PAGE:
Good customer service is something that has the ability to really make a brand stand out in what is a very crowded marketplace. In days gone by with traditional commerce and shopkeeping, this was a simpler exercise – good customer relations largely meant being polite while you served them. Nowadays it’s a much trickier issue, with social media and a variety of other channels for customers to contact you, or mention you, and word of mouth has a far wider reach than it used to. However, it is still perfectly possible – and let’s face it, excellent customer service is something you should be striving for any way. So, here are a few tips and suggestions for maintaining and developing great customer service for your Ecommerce business.
Who are you?
Start by making it clear who you are on your website. Having a recognisable ‘face’ (although not necessarily literally) will immediately make you feel like a realistic physical presence rather than an anonymous entity who could disappear into cyberspace at any moment – the equivalent of a fly-by-night. Think about your ‘About Us’ section on your site and use it to establish your credentials as a reputable company. This is particularly important if you are going to be targeting older customers, who may not be as confident about using an online shop as those potential customers who have grown up with the technology, and for whom it is just the norm – and if you are running an Ecommerce business, you probably fall into the ‘comfortable with technology’ group so do make sure to take look at your site with a different mindset. Let people know who they are dealing with and this will inspire confidence.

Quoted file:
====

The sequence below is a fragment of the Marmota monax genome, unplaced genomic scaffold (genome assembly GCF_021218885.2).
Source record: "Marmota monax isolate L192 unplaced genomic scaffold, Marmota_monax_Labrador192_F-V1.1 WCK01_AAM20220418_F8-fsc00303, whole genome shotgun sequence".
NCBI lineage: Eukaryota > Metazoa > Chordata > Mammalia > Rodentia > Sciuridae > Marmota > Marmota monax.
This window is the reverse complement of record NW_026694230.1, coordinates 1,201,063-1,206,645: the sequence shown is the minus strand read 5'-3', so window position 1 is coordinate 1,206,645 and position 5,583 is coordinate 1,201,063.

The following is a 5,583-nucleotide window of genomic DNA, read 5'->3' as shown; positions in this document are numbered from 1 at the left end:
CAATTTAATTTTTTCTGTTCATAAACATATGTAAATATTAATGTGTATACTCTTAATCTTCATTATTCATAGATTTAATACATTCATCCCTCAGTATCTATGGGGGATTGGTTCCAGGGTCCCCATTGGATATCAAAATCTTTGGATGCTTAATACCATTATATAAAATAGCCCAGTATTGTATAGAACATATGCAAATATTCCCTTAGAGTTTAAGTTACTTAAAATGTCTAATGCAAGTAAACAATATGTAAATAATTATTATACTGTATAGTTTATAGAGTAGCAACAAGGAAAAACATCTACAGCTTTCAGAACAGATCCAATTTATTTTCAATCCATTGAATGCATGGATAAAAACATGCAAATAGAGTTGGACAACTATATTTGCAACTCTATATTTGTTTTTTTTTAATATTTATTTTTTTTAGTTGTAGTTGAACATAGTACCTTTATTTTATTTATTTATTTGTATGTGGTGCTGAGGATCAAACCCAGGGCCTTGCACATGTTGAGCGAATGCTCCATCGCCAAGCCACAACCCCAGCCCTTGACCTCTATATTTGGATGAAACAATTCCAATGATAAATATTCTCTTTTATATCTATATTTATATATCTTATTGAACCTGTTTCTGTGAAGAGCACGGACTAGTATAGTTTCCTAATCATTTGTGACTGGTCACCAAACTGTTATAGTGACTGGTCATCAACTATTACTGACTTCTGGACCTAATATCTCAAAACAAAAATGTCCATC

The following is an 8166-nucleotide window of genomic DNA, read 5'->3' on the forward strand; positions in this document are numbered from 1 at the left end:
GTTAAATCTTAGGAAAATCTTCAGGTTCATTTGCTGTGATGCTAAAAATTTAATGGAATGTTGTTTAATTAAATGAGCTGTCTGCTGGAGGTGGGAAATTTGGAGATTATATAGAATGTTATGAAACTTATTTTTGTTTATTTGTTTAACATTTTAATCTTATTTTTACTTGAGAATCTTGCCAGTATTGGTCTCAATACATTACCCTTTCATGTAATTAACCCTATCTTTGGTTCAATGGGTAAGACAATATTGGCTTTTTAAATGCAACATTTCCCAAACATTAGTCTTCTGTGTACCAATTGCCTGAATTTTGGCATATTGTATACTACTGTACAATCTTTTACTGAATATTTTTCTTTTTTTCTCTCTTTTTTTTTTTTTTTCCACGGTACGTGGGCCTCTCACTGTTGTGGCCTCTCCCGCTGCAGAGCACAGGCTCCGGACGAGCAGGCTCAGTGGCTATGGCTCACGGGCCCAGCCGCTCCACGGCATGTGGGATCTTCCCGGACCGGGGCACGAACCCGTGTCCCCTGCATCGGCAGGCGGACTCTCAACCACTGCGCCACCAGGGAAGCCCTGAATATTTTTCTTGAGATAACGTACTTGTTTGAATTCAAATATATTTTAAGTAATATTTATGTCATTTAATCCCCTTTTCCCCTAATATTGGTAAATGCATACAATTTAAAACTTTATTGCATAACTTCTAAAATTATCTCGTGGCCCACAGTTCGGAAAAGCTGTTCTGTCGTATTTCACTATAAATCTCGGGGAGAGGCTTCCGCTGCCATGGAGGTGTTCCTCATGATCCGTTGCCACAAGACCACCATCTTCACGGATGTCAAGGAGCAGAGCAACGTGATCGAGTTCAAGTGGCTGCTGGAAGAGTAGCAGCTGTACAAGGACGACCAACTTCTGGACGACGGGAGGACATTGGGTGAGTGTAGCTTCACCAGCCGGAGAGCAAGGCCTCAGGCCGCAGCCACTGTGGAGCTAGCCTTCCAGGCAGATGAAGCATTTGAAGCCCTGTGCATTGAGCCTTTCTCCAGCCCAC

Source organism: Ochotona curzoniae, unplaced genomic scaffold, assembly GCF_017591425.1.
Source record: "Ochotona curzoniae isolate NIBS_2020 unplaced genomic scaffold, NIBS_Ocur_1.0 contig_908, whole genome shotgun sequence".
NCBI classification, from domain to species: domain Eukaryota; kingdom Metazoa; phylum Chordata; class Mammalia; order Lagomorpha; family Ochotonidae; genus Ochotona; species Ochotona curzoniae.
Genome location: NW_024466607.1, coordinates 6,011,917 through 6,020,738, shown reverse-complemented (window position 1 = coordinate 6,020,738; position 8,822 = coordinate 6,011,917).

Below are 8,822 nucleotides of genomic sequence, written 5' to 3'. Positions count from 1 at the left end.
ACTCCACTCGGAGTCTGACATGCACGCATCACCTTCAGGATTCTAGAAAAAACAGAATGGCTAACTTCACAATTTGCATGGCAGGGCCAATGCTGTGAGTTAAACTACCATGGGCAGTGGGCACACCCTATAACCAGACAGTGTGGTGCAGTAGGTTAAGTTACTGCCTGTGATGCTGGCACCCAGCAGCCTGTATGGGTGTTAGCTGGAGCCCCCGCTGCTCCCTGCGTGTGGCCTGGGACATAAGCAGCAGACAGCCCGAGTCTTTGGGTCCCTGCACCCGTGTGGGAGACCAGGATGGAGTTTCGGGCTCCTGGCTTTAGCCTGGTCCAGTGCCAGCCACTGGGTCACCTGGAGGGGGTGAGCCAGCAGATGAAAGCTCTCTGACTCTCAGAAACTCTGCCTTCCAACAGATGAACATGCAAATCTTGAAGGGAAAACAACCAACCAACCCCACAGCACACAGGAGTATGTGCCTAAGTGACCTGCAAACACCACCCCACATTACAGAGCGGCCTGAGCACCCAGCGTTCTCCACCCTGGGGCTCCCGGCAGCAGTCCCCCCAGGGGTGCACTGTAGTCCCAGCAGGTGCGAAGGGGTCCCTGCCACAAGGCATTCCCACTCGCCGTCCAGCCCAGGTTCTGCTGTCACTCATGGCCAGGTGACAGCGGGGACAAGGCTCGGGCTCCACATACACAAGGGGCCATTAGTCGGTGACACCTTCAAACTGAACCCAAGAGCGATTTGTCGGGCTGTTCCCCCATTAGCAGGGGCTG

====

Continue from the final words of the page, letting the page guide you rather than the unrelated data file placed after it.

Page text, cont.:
Get packaging and delivery right